Research Faculty participating in this research are:
Allison Sedey, Ph.D. Research Associate, Institute of Cognitive Science
Dr. Allison Sedey has been the project coordinator of research activities collecting developmental outcome data on children who are deaf or hard of hearing from infancy through 7 years of age.
Mallene Wiggin, Ph.D. Research Associate, Institute of Cognitive Science
Mallene Wiggin is the project coordinator for the EHDI Outcomes grant, and has also been active on the NECAP project as a research associate.
Mallene Wiggin, PhD, CCC-SLP, received her Bachelor of Science degree in Communication Sciences and Disorders from University of the Pacific. She continued her studies at University of Kansas and earned her Master of Arts degree in Speech Pathology. Mallene specialized in children with hearing impairment and worked in cochlear implant centers, early intervention, and educational settings prior to completing her Ph.D. at University of Colorado, Boulder. Her current research interests include speech, language and auditory development in young children with cochlear implants.
Clare Neville, Research Assistant, Institute of Cognitive Science
Clare Neville is the data coordinator of research activities for the NECAP and EHDI outcomes projects.
Phillip Gilley, Ph.D. Research Associate, Institute of Cognitive Science
Dr. Phillip Gilley is the Principal Investigator of the RERC (Rehabilitation Engineering Research Center) study on the validation of hearing aid fitting in infants and young children.
Kristin Uhler, Ph.D. Research Associate, The Children’s Hospital, Department of Physical Medicine and Rehabilitation
Dr. Kristin Uhler is the principal investigator of a K award from the National Institutes of Health on infants speech perception. She is a key collaborator on the RERC: Validating hearing aid fitting in infants and toddlers who are deaf or hard of hearing.
Jeff Coady, Ph.D. Research Associate, Institute of Cognitive Science
Dr. Coady is a research associate who collaborates on the EHDI Outcomes and RERC projects. Dr. Coady studies phonological processing in children with specific language impairment (SLI) and children developing language typically. This work with children with SLI can be characterized as an attempt to find areas of perception and processing that are relatively spared. By finding relative strengths, clinicians have a way into their linguistic systems, and so can design more effective therapies. To achieve this goal, I use a variety of behavioral methods to examine how phonological development influences various phonological processing tasks, including speech perception, working memory, lexical access, and spoken word recognition. This line of research has been supported by grants from NIDCD.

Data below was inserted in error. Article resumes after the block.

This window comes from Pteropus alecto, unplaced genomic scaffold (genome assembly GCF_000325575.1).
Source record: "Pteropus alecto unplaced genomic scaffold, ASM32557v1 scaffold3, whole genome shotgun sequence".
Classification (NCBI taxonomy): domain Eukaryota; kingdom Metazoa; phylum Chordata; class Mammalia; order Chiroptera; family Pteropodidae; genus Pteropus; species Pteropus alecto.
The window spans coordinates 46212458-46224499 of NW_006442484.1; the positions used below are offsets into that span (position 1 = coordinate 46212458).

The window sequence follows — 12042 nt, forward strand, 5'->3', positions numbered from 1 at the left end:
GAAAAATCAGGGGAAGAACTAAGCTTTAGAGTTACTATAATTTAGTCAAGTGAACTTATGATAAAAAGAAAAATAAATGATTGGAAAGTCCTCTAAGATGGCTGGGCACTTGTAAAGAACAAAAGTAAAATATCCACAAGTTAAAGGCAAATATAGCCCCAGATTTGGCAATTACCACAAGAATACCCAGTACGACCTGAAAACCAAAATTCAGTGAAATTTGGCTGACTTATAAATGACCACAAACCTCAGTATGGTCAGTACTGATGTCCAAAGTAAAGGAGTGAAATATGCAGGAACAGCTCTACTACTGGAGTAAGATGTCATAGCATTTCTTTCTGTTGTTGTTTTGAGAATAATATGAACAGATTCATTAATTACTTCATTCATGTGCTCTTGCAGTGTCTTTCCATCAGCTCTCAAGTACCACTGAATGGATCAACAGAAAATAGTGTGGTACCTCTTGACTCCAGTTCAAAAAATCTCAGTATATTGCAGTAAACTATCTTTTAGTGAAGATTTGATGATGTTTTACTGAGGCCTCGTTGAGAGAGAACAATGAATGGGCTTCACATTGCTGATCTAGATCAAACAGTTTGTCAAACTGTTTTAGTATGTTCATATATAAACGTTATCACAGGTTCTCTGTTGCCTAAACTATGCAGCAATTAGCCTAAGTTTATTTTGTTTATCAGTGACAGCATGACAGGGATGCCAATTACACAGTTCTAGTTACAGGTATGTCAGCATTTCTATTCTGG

Sandra Gabbard, Ph.D. Adjunct Associate Professor
Dr. Sandra Gabbard is the Outreach Coordinator on the LEND (Leadership in Education in Neurodevelopmental Disorders) Pediatric Audiology Training Grant
Angela Bonino, Ph.D. Assistant Professor, Department of Speech, Language & Hearing Sciences
Dr. Bonino is clinically trained as a pediatric audiologist, has practiced as an educational audiologist, and is a researcher in the area of developmental psychoacoustics. Her laboratory, the Children’s Auditory Perception Laboratory (ChAPL), studies human auditory development using methods from the fields of psychoacoustics, speech perception, and pediatric audiology. The primary research effort in the laboratory is to examine changes in auditory development between 2 to 5 years of age on tasks that are believed to be highly related to speech and language abilities. A secondary research line is to understand why some children have more difficulty listening in noise than other children. Research being performed by ChAPL is of clinical significance because it will improve the ability of health professionals and educators to assess and treat children who are at risk for listening difficulty or speech/language delays because of immature or atypical auditory functioning. Moreover, understanding the trajectory of typical auditory development will allow clinicians to better manage children with hearing loss.
Tammy Fredrickson, Ph.D. Assistant Clinical Professor
Dr. Tammy Fredrickson is faculty on the LEND Pediatric Audiology Training Grant and participates in research on pediatric infant and children’s speech discrimination.
Debbie Mood, Ph.D. Psychologist, Developmental Pediatrics
Debbie Mood is a licensed psychologist who specializes in working with deaf and hard of hearing children, as well as with children with a variety of developmental disabilities. Her primary appointment within Developmental Pediatrics at Children’s Hospital Colorado emphasizes clinical assessment and treatment of developmental disabilities. Dr. Mood also participates on interdisciplinary teams specifically providing assessment for deaf and hard of hearing children. Dr. Mood earned her Ph.D. in school psychology from the University of Northern Colorado. She holds a specialist degree in school psychology and master’s degree in developmental psychology from Gallaudet University. She completed a LEND psychology postdoctoral fellowship at JFK Partners, University of Colorado School of Medicine, after completing an APA accredited psychology internship at the University of Minnesota. Current applied research and clinical projects focus on improving assessment and intervention practices for deaf/hard of hearing children dually diagnosed with an autism spectrum disorder.